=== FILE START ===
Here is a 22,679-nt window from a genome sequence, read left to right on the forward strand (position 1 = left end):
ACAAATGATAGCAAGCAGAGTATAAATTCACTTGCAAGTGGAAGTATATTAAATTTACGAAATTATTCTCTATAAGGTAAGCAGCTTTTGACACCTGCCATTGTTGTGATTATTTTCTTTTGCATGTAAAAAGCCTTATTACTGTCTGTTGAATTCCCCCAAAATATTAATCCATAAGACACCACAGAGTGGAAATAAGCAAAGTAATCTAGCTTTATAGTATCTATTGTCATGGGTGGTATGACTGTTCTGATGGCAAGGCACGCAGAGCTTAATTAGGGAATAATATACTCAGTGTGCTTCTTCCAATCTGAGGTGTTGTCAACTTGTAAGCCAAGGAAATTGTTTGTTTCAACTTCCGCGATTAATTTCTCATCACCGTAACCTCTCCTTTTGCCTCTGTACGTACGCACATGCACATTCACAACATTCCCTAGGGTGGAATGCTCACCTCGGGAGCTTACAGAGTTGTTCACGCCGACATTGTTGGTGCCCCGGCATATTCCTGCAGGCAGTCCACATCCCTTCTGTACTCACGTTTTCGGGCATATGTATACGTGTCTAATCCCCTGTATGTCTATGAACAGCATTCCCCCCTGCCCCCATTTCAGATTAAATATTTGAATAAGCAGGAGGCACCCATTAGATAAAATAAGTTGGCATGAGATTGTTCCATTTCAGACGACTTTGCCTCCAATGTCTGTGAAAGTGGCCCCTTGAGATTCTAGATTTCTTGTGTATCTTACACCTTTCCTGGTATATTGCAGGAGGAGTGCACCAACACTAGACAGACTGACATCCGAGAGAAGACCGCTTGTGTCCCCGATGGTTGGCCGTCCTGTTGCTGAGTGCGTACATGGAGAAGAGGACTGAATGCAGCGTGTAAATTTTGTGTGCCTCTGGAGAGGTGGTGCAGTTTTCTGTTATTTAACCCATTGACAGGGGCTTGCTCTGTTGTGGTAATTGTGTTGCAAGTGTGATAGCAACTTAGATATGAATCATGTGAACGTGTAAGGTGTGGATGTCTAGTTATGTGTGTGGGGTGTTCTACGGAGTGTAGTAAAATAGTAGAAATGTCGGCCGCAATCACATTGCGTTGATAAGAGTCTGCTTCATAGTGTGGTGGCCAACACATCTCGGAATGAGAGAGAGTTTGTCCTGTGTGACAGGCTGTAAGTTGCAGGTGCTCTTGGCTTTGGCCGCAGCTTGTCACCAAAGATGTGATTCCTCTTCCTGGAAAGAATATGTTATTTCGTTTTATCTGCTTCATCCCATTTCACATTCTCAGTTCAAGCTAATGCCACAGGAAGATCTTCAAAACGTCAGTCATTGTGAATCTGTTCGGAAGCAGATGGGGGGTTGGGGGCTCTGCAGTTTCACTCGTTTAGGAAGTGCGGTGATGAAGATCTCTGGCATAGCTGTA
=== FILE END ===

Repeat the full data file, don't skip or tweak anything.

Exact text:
Here is a 22,679-nt window from a genome sequence, read left to right on the forward strand (position 1 = left end):
ACAAATGATAGCAAGCAGAGTATAAATTCACTTGCAAGTGGAAGTATATTAAATTTACGAAATTATTCTCTATAAGGTAAGCAGCTTTTGACACCTGCCATTGTTGTGATTATTTTCTTTTGCATGTAAAAAGCCTTATTACTGTCTGTTGAATTCCCCCAAAATATTAATCCATAAGACACCACAGAGTGGAAATAAGCAAAGTAATCTAGCTTTATAGTATCTATTGTCATGGGTGGTATGACTGTTCTGATGGCAAGGCACGCAGAGCTTAATTAGGGAATAATATACTCAGTGTGCTTCTTCCAATCTGAGGTGTTGTCAACTTGTAAGCCAAGGAAATTGTTTGTTTCAACTTCCGCGATTAATTTCTCATCACCGTAACCTCTCCTTTTGCCTCTGTACGTACGCACATGCACATTCACAACATTCCCTAGGGTGGAATGCTCACCTCGGGAGCTTACAGAGTTGTTCACGCCGACATTGTTGGTGCCCCGGCATATTCCTGCAGGCAGTCCACATCCCTTCTGTACTCACGTTTTCGGGCATATGTATACGTGTCTAATCCCCTGTATGTCTATGAACAGCATTCCCCCCTGCCCCCATTTCAGATTAAATATTTGAATAAGCAGGAGGCACCCATTAGATAAAATAAGTTGGCATGAGATTGTTCCATTTCAGACGACTTTGCCTCCAATGTCTGTGAAAGTGGCCCCTTGAGATTCTAGATTTCTTGTGTATCTTACACCTTTCCTGGTATATTGCAGGAGGAGTGCACCAACACTAGACAGACTGACATCCGAGAGAAGACCGCTTGTGTCCCCGATGGTTGGCCGTCCTGTTGCTGAGTGCGTACATGGAGAAGAGGACTGAATGCAGCGTGTAAATTTTGTGTGCCTCTGGAGAGGTGGTGCAGTTTTCTGTTATTTAACCCATTGACAGGGGCTTGCTCTGTTGTGGTAATTGTGTTGCAAGTGTGATAGCAACTTAGATATGAATCATGTGAACGTGTAAGGTGTGGATGTCTAGTTATGTGTGTGGGGTGTTCTACGGAGTGTAGTAAAATAGTAGAAATGTCGGCCGCAATCACATTGCGTTGATAAGAGTCTGCTTCATAGTGTGGTGGCCAACACATCTCGGAATGAGAGAGAGTTTGTCCTGTGTGACAGGCTGTAAGTTGCAGGTGCTCTTGGCTTTGGCCGCAGCTTGTCACCAAAGATGTGATTCCTCTTCCTGGAAAGAATATGTTATTTCGTTTTATCTGCTTCATCCCATTTCACATTCTCAGTTCAAGCTAATGCCACAGGAAGATCTTCAAAACGTCAGTCATTGTGAATCTGTTCGGAAGCAGATGGGGGGTTGGGGGCTCTGCAGTTTCACTCGTTTAGGAAGTGCGGTGATGAAGATCTCTGGCATAGCTGTA